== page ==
Saturday, August 1, 2009
I got my mind set on you...
On Saturday nights in Dubai there is only one place you shall find me, and that is at Safa Park running the Predictor.
During the year the Predictor pulls as many as 150 runners on a Saturday night to make the circuit around Safa once or twice, depending on their level of...well, whatever it is. There were only 30 diehard runners last night, gathered in a small group on the grass, already sweating as they stretched and made small talk and tried to figure out why on earth they had shown up once again. The humidity wasn't bad at about 60%, and it was almost down to 100 F.
Neither of those two conditions were what made the idea of running ludicrous. It was the haze. The skies were like yellow soup and the air thick with sand dust. We couldn't even see the Burj Dubai, the tallest man-made structure in the world, towering nearby at 2,684 ft. There was nothing but a wall of pale, sickly yellow dust. Of the 30 runners, only 8 had opted to run the 2 laps (6.8 km). Though being of apparently sound mind and body, I had opted to be the sole woman among them.
There are few words to describe how much I regret eating like a glutton while we were in the States. Eating out all the time, snacking, and loving Mom food over 5 weeks has added up to some 13 extra pounds of unattractive and non run-friendly flab. Even the lovely and welcome breeze soon paled in consequence as we pounded around the track. It was not as difficult as I remembered running in Dubai had been for me last August, but it was terribly, terribly disheartening. There were almost no other recreational runners, just us. There were no Junior runners at all. Only consenting adults, fools that we were.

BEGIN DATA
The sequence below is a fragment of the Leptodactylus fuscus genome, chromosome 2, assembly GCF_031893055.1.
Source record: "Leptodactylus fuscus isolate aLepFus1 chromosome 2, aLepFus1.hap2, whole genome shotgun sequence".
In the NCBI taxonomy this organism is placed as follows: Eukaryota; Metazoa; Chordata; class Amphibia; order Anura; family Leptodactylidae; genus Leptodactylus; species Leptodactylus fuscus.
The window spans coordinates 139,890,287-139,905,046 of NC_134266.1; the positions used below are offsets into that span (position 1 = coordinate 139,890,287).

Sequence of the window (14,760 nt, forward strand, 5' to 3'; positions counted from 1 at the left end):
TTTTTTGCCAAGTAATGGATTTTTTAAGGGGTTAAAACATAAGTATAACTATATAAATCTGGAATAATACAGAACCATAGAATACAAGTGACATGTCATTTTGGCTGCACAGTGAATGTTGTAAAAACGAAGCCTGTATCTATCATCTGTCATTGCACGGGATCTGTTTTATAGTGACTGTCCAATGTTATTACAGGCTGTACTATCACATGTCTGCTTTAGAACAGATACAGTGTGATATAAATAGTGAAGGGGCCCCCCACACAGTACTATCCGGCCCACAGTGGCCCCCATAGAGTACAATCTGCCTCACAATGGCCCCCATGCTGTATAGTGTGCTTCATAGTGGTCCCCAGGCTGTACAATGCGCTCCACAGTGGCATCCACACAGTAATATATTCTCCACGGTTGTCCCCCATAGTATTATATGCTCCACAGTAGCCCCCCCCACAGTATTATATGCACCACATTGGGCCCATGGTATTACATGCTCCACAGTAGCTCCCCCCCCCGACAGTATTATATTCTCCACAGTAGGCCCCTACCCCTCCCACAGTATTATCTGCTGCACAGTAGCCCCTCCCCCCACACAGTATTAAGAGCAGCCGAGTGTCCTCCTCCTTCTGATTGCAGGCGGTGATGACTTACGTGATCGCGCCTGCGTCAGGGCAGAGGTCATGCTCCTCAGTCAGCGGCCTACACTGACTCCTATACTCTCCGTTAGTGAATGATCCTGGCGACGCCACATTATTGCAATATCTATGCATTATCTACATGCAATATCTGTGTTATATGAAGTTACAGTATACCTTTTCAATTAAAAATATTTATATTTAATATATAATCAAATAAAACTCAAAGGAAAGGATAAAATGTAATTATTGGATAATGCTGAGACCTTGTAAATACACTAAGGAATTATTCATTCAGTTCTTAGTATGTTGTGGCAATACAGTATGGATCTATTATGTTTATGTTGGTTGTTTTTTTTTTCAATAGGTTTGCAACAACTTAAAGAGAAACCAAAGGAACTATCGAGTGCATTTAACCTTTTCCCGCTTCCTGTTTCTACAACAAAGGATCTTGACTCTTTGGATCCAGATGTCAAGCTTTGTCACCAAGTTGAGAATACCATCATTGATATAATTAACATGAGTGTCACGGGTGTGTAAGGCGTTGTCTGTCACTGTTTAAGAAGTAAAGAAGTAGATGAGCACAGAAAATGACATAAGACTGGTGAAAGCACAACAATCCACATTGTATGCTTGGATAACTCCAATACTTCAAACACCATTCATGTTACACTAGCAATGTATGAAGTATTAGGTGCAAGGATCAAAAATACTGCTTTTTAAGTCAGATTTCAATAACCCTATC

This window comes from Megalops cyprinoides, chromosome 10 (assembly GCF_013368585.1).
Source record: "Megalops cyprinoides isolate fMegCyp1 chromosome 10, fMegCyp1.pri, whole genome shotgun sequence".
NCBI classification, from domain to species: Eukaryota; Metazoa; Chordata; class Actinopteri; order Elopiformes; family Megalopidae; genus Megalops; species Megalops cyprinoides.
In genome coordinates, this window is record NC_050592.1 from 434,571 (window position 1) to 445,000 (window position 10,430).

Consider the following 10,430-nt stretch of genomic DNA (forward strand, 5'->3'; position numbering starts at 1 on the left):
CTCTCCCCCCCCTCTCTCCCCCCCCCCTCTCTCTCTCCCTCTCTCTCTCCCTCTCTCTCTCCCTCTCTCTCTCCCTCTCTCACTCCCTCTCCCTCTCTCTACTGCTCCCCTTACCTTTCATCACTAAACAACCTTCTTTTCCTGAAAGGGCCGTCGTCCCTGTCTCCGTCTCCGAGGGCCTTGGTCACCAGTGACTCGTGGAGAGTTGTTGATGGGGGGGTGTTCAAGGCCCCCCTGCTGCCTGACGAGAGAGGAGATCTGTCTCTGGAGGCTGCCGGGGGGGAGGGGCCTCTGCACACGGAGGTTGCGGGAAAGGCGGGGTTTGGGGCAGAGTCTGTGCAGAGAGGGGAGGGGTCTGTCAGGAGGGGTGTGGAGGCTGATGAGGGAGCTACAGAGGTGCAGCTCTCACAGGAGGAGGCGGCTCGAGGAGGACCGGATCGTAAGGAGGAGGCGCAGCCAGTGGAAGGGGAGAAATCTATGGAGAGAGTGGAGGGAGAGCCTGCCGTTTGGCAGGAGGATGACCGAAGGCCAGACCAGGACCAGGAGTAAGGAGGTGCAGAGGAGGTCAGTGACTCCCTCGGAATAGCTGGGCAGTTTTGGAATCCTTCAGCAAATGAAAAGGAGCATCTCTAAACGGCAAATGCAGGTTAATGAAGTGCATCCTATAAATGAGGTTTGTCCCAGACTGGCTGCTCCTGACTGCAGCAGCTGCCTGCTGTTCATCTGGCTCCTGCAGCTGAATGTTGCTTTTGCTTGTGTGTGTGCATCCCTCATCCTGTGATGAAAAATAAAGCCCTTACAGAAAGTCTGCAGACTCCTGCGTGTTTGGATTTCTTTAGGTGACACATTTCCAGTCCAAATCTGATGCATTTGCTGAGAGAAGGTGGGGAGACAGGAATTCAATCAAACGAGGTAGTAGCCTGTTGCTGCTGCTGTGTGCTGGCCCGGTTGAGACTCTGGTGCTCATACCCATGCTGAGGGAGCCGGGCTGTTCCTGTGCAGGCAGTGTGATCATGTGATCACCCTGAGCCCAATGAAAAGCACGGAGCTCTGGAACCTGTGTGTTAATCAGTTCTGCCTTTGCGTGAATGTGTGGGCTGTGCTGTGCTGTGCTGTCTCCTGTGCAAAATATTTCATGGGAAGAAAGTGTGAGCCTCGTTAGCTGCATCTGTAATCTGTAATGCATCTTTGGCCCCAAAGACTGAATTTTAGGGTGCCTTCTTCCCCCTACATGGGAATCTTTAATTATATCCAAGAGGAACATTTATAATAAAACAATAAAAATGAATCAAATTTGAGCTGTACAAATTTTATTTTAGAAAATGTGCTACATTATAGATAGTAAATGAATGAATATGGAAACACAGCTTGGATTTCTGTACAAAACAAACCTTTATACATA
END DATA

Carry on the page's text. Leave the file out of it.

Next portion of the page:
I think most of my difficulty was mental. It was only by the last third of the run that I got any sort of stride. Before that I lost track of how many times I dropped to a walk, which is the definition of misery for me. Finally, I got a good George Harrison song going in my head and that helped a lot. My time wasn't too bad when I finally slogged my way across the finish line, but it was no victory. All I can say is that I finished. I don't "DNF" unless I have a broken leg, and even then...well, I'd like to think I'd hop to the end. Yes, I am that much of an idiot: I buy into that "pain is temporary, quitting is forever" deal. Only 7 of us made it to the finish line that night.
"This is a sadistic sport," one of the other ladies observed to me as we stumbled out to our cars. I couldn't help but agree.
I drove home in a daze, sitting on a frozen ice pack, doing my darndest to melt a frozen water bottle which I shoved unabashedly into the cleavage of my jogbra. A girl's gotta do what a girl's gotta do. I sucked down a Pocari, lots of water, and still had a pulse of 130 a good 35 minutes after finishing the run and getting home. I wondered what a doctor would have said about my predictably low blood pressure reading. "Just let me die," I told Mike. He refused, pushing fluids on me instead, not too worried, and rightly so. I stayed awake long enough to shower and sing Bethy her goodnight song, then collapsed into bed.
I can't wait until some of my favorite compadres come back to the track to join me in this insanity. Misery loves company, after all.
This running stuff is not for sissies.